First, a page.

Position power. If an organization or group confers powers on the leader for the purpose of
getting the job done, then this may well increase the influence of the leader.

Hersey and Blanchard (1977) on leadership style and situation

Hersey and Blanchard identified four different leadership styles that could be drawn upon to deal
with contrasting situations:
Telling (high task/low relationship behaviour). This style or approach is characterized by giving
a great deal of direction to subordinates and by giving considerable attention to defining roles
and goals. The style was recommended for dealing with new staff, or where the work was menial
or repetitive, or where things had to be completed within a short time span. Subordinates are
viewed as being unable and unwilling to do a good job.
Selling (high task/high relationship behaviour). Here, while most of the direction is given by the
leader, there is an attempt at encouraging people to buy into the task. Sometimes characterized
as a coaching approach, it is to be used when people are willing and motivated but lack the
required maturity or ability.
Participating (high relationship/low task behaviour). Here decision-making is shared between
leaders and followers the main role of the leader being to facilitate and communicate. It entails
high support and low direction and is used when people are able, but are perhaps unwilling or
insecure (they are of moderate to high maturity (Hersey 1984).
Delegating (low relationship/low task behaviour). The leader still identifies the problem or issue,
but the responsibility for carrying out the response is given to followers. It entails having a high
degree of competence and maturity
5. Behavioral Theories:
Behavioral theories of leadership are based upon the belief that great leaders are made, not born.
Rooted in behaviorism, this leadership theory focuses on the actions of leaders not on mental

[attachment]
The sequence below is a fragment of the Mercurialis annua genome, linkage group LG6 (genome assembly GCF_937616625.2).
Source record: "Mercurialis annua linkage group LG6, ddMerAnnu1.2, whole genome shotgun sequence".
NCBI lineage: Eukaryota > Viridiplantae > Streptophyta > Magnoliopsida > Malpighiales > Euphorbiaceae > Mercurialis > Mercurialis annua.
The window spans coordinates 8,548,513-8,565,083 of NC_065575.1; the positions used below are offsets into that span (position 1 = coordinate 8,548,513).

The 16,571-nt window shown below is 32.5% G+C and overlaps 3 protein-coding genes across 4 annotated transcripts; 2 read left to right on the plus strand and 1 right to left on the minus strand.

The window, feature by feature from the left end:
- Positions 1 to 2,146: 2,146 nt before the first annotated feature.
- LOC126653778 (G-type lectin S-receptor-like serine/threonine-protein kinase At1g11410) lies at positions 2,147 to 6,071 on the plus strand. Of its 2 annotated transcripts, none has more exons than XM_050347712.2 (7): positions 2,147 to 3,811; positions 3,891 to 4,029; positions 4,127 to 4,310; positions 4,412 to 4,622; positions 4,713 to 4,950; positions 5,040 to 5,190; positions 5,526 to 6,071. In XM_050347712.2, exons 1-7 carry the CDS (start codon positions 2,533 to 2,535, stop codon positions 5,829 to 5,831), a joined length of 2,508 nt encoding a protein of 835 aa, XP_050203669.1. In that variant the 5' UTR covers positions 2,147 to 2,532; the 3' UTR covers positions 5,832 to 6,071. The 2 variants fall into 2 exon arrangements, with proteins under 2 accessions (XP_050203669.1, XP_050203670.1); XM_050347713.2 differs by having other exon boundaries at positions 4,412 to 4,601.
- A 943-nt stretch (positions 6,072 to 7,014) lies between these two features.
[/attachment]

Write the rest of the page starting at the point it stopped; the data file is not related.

qualities or internal states. According to this theory, people can learn to become leaders through
teaching and observation.
The four main styles that appear are:

Concern for task. Here leaders emphasize the achievement of concrete objectives. They
look for high levels of productivity, and ways to organize people and activities in order to
meet those objectives.

Concern for people. In this style, leaders look upon their followers as people - their needs,
interests, problems, development and so on. They are not simply units of production or
means to an end.

Directive leadership. This style is characterized by leaders taking decisions for others - and
expecting followers or subordinates to follow instructions.

Participative leadership. Here leaders try to share decision-making with others.

6. Participative Theories:
Participative leadership theories suggest that the ideal leadership style is one that takes the input
of others into account. These leaders encourage participation and contributions from group
members and help group members feel more relevant and committed to the decision-making
process. In participative theories, however, the leader retains the right to allow the input of
Importance of Participative Leadership Style
Finding Future Leaders
The main advantage of participative leadership style is that this technique promotes the
determination and development of potential leaders who are already present in the team. In
simple words, since this style of leadership and management requires all the team members to
participate together for a common purpose, the management can determine which employees can
be future leaders in the same organization. If these hidden talents of the team members are
evident, their leadership qualities can be used for the betterment of that particular individual, as
well as the whole team.
Motivation, Team Spirit, and Employee Productivity
As employees are given the liberty to suggest their views and opinions for deciding on some
specific aspects, it can render motivation to the employees, with the employees thinking that the
management is seriously considering their suggestions as well. And this certainly has a very